Monday, January 30, 2006

House Speaker Critical of Hazardous Transports

House Speaker Sal DiMasi, who lives in the North End, was critical of hazardous cargo coming through the neighborhood in a Boston Globe story yesterday.

The story linked DiMasi's concern to our opposition to LNG tankers in Boston Harbor, and threw in some information about our effort. We're encouraged by this little bit of traction, but we still need your support. Hit the "comment" button or send us an e-mail, and let us know you support getting LNG tankers out of Boston Harbor.

5 Comments:

At 2:19 PM, Anonymous Anonymous said...

I absolutely agree with Rep. DiMasi about the LNG tankers coming through Boston Harbor. I also live on Commercial St., and have been concerned for several years about these tankers.

However, we seem to give less attention to the number of tanker trucks that incessantly roar up and down Commercial St. It is almost impossible to keep the windows open because of the constant noise at all hours of the day and night.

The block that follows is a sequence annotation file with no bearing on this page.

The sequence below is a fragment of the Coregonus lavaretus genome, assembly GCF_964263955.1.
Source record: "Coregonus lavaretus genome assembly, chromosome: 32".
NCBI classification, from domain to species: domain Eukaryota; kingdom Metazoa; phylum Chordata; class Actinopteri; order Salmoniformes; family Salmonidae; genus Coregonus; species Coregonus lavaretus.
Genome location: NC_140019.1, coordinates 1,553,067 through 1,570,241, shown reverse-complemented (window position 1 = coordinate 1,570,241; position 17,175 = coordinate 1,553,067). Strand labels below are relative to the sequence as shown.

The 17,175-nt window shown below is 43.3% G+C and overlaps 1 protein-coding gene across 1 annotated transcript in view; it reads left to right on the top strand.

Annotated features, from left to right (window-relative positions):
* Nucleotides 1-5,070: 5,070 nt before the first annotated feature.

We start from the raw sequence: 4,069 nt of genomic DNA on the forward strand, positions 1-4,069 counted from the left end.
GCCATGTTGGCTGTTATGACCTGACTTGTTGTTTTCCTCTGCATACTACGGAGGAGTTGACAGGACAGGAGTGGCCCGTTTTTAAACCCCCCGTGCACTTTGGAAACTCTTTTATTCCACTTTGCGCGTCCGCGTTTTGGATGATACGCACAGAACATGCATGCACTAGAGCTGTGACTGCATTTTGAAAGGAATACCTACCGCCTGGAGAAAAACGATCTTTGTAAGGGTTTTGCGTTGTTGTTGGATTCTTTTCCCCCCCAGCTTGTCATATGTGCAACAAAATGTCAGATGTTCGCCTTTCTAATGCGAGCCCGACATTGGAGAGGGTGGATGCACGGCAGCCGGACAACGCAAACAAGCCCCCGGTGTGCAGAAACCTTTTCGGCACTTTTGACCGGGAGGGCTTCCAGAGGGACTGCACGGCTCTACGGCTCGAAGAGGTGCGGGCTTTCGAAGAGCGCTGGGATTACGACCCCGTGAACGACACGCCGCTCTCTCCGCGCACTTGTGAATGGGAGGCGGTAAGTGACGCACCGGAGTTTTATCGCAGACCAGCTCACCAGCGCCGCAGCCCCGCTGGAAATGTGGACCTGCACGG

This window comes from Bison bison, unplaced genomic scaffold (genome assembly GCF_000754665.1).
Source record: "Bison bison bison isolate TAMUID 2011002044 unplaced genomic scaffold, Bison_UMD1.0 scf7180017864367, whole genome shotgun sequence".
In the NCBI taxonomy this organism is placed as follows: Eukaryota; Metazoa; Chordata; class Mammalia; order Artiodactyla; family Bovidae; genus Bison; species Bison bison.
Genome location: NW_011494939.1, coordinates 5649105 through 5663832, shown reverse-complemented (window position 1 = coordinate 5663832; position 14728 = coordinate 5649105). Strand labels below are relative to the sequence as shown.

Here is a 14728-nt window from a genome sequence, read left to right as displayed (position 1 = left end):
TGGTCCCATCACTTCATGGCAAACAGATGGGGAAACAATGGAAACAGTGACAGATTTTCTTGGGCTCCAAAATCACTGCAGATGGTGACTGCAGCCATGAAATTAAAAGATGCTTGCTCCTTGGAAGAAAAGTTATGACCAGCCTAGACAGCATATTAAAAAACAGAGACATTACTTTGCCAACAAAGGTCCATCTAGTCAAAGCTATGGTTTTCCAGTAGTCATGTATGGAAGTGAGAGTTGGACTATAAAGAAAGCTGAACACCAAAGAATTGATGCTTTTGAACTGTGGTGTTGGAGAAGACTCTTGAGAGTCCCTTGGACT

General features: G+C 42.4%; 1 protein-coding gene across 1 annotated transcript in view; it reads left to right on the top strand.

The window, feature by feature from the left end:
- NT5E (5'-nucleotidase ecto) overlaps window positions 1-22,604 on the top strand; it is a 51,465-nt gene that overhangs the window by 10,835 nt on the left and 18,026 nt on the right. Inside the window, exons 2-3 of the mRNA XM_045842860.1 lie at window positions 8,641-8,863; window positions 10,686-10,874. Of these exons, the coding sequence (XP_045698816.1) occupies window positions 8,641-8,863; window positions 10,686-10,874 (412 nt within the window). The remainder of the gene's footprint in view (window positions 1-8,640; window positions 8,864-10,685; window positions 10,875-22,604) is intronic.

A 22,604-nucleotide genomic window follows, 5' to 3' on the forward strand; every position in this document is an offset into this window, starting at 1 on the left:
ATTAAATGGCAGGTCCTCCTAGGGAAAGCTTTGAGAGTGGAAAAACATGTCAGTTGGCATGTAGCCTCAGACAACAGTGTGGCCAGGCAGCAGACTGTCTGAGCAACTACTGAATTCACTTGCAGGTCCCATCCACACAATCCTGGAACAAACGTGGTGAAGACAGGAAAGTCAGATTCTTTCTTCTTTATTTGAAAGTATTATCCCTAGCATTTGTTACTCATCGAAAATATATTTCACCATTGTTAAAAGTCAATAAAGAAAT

The trucks are also extremely dangerous, particularly given the rate of speed at which they travel. There are times, especially early in the morning when they move so fast they cannot or will not stop at the traffic lights. I fear that either they will strike a pedestrian or cause a traffic accident. Either way, the results would be devastating.

While we search for an alternative to LNG tankers in the Harbor, let’s look for a way to reroute these trucks and keep them out of our residential neighborhoods.

 
At 4:25 PM, Anonymous Anonymous said...

We should get the LNG tankers out of Boston Harbor. That means all out, and not sacrificing Outer Brewster Islan or any portion of the Harbor Islands National Park area.

 
At 9:11 AM, Anonymous Anonymous said...

The speaker knows that stopping the tankers will barely improve safety. Most of the gas is trucked around the region to other storage facilities, like the KeySpan tank right next to the Southeast expressway in Dorchester. The real way to limit exposure to the danger of LNG over the long run is to reduce our dependence on it, not increase it as the energy companies are hoping. Usage has increased dramatically because electric utilities are choosing it over other methods of producing electricity, not working hard enough to consever, and also shipping the electricity they generate into the grid. Stop LNG and demand a clear energy policy with incentives for conservation and more reliance on wind, solar, and hydro.

 
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